Making Race in the Courtroom

Making Race in the Courtroom: The Legal Construction of Three Races in Early New Orleans

Kenneth R. Aslakson
Copyright Date: 2014
Published by: NYU Press
Pages: 272
https://www.jstor.org/stable/j.ctt9qfjhs
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  • Book Info
    Making Race in the Courtroom
    Book Description:

    No American city's history better illustrates both the possibilities for alternative racial models and the role of the law in shaping racial identity than New Orleans, Louisiana, which prior to the Civil War was home to America's most privileged community of people of African descent. In the eyes of the law, New Orleans's free people of color did not belong to the same race as enslaved Africans and African-Americans. While slaves were negroes, free people of color were gens de couleur libre, creoles of color, or simply creoles. New Orleans's creoles of color remained legally and culturally distinct from negroes throughout most of the nineteenth century until state mandated segregation lumped together descendants of slaves with descendants of free people of color. andnbsp; Much of the recent scholarship on New Orleans examines what race relations in the antebellum period looked as well as why antebellum Louisiana's gens de couleur enjoyed rights and privileges denied to free blacks throughout most of the United States. This book, however, is less concerned with the what and why questions than with how people of color, acting within institutions of power, shaped those institutions in ways beyond their control. As its title suggests, Making Race in the Courtroom argues that race is best understood not as a category, but as a process. It seeks to demonstrate the role of free people of African-descent, interacting within the courts, in this process.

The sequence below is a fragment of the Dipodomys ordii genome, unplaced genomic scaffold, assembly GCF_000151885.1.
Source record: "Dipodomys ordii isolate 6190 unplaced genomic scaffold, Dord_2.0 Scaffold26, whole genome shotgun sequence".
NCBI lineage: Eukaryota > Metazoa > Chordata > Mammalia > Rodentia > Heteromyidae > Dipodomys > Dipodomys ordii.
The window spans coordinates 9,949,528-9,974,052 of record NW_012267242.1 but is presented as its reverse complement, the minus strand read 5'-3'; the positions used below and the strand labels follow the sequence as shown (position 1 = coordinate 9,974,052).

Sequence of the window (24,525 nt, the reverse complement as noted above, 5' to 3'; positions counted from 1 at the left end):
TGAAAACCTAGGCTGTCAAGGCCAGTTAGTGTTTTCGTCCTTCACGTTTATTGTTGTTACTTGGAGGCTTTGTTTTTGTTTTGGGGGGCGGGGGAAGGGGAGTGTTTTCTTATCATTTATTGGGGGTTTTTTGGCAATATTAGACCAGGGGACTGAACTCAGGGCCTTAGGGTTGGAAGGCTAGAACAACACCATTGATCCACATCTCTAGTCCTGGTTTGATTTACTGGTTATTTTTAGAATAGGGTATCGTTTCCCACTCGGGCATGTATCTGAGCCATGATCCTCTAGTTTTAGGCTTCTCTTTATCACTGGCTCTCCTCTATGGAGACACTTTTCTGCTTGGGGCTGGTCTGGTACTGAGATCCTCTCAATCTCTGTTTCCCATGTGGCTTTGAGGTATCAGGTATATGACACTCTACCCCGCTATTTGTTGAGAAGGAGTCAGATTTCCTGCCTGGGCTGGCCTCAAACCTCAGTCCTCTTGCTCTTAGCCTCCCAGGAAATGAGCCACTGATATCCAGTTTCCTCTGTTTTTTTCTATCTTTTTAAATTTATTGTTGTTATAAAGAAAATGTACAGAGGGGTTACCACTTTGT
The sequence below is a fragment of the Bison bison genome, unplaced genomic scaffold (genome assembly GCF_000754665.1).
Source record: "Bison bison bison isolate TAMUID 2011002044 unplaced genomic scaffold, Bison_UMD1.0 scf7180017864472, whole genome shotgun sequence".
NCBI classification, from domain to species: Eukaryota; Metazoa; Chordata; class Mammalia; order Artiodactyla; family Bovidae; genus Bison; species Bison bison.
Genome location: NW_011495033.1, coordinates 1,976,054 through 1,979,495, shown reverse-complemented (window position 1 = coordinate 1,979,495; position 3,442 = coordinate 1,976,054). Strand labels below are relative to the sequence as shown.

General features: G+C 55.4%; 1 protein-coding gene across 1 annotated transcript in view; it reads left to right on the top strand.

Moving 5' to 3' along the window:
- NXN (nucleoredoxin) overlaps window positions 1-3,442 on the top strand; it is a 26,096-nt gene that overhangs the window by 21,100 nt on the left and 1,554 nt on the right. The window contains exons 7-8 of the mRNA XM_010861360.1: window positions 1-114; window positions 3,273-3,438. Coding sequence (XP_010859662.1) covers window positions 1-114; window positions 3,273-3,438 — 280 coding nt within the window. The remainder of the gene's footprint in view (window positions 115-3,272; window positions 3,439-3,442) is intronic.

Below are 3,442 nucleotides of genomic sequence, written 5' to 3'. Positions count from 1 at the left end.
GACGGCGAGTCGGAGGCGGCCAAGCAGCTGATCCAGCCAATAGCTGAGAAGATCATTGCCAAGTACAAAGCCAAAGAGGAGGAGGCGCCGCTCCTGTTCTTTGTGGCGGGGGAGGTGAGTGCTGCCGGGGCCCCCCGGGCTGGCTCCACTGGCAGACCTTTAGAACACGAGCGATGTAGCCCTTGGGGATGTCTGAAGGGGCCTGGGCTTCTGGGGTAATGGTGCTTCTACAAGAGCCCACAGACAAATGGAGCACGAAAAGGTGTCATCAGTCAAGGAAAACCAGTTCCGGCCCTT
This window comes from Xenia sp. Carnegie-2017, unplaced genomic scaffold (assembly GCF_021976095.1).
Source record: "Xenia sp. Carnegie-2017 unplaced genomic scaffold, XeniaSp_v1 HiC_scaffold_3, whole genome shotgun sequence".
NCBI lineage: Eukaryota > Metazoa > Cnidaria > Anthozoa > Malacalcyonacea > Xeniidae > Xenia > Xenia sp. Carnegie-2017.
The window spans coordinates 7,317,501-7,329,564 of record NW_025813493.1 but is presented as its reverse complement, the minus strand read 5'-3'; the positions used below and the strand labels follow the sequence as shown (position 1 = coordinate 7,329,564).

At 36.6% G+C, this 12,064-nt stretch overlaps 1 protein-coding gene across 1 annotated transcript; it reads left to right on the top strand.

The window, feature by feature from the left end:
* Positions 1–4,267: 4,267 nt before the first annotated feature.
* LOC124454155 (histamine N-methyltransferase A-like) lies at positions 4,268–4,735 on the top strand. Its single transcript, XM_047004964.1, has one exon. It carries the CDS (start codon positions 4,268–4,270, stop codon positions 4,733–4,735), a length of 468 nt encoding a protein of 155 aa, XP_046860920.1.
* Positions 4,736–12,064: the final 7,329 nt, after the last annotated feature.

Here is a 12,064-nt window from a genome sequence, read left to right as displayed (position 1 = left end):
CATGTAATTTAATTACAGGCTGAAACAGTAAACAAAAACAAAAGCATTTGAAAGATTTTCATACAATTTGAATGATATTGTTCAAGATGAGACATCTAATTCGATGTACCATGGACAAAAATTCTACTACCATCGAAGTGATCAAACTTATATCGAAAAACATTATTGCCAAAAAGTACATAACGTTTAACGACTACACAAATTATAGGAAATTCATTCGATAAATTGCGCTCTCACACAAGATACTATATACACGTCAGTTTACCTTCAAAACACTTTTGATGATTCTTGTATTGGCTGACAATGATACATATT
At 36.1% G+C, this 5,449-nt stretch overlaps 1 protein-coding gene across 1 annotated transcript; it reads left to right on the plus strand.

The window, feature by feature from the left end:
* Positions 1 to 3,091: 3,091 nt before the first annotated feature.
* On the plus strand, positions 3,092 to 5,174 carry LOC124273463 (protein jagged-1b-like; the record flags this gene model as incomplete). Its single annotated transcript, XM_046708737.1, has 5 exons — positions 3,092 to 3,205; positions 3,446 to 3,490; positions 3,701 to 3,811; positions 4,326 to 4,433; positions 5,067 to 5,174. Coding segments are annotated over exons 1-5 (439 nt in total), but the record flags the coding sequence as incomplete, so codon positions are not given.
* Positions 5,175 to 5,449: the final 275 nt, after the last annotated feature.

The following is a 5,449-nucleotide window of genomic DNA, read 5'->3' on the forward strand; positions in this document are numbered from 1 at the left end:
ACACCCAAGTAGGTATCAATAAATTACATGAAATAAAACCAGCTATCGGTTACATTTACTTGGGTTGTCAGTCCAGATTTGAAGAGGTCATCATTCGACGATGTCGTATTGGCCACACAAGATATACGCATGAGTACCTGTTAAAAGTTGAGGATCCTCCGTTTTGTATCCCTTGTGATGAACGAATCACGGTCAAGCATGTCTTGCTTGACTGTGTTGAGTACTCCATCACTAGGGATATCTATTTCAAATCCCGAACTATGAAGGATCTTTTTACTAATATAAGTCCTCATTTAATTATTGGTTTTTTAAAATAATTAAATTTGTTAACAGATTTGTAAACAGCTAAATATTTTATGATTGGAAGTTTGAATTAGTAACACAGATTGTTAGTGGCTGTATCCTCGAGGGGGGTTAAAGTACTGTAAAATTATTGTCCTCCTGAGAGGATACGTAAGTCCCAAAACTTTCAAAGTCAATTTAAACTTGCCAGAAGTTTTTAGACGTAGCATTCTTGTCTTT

eISBN: 978-0-8147-2497-2
    Subjects: History, Sociology, Law

Table of Contents

  1. Front Matter
    (pp. i-vi)
  2. Table of Contents
    (pp. vii-viii)
  3. ACKNOWLEDGMENTS
    (pp. ix-xii)
  4. Introduction
    (pp. 1-16)

    After they were found guilty of larceny by a New Orleans jury in 1849, Henry Levy and Jacob Dreyfous appealed their conviction to the Louisiana Supreme Court, claiming that the trial court erred in allowing the testimony of a free man of color. There was no rule of evidence that explicitly stated free people of color were competent to testify against whites in criminal matters, and, the appellants argued, the presumption should be that they were not. In support of this argument, the lawyers for Levy and Dreyfous cited decisions in the supreme courts of South Carolina and Maryland. The...

  5. 1 The Gulf and Its City
    (pp. 17-43)

    The flat-bottomed scow schooners carrying thousands of refugees fleeing the Caribbean for New Orleans during the two decades straddling the Louisiana Purchase followed a similar route to the Crescent City. They traveled westward along the coast of present-day Alabama and Mississippi before entering Lake Borgne. From there, the vessels passed through one of “several narrow channels called theRigoletswhich lead into Lake Pontchartrain.” They then entered Bayou St. Jean, “which communicate[d] with New Orleans by an artificial canal dug by the efforts of Baron Carondolet, the [former Spanish] governor of Louisiana.” The canal led the schooners to the back...

  6. 2 A Legal System in Flux
    (pp. 44-66)

    When Jean Baptiste sued for his freedom in the New Orleans City Court in 1811, he was invoking Spanish law before a francophone judge in an American court. The petitioner, a thirty-year-old black man, admitted to being a slave but claimed a legal right to purchase his own freedom based on a contract formed when Louisiana was still a Spanish colony. His petition alleges that on July 4, 1789, Andres Almonaster, his master, contracted with Coffi, his father, to grant liberty to all four of Coffi’ s children for a total sum of 2,400 pesos.¹ Coffi had paid a total...